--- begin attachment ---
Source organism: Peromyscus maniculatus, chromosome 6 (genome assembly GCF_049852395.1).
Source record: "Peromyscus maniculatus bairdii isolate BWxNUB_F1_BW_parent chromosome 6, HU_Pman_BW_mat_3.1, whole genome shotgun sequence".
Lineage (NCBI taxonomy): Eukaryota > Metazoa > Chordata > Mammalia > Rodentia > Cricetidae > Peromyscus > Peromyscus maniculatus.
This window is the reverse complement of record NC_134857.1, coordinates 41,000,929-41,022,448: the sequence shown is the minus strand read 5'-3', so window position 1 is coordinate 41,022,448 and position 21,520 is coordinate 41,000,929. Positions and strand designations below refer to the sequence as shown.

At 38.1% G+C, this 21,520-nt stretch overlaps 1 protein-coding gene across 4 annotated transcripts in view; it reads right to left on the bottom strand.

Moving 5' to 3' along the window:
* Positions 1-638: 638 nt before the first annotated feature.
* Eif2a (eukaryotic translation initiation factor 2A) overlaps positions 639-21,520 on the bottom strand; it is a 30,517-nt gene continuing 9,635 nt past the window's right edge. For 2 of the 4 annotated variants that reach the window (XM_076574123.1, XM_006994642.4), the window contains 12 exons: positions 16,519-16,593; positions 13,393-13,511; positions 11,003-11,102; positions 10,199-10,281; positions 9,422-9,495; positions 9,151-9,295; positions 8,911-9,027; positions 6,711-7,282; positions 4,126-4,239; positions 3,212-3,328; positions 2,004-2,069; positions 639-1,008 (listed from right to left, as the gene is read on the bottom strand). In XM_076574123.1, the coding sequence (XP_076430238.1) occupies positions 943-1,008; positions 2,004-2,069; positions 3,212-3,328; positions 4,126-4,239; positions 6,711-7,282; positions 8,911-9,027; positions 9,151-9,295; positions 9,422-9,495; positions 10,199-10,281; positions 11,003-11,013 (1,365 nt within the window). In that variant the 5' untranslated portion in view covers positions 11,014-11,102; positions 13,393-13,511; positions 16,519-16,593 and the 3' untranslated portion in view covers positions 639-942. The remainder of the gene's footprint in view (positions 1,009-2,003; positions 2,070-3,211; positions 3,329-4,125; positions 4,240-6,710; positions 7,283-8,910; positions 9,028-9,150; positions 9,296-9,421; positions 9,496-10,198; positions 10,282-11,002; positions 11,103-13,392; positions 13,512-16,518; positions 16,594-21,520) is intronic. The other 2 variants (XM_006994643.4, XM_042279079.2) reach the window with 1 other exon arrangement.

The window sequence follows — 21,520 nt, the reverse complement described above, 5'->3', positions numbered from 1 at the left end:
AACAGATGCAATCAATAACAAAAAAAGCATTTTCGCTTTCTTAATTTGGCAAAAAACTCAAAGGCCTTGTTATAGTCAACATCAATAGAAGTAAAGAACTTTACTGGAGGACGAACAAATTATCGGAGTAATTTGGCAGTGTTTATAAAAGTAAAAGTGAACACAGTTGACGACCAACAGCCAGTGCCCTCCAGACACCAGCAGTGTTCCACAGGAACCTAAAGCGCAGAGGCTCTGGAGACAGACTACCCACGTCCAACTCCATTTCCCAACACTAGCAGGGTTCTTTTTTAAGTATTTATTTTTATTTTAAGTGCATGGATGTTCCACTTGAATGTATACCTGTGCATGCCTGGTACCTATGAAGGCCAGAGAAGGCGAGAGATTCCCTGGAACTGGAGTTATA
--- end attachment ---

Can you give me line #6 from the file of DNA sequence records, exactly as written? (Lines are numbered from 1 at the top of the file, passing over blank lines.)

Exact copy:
Moving 5' to 3' along the window: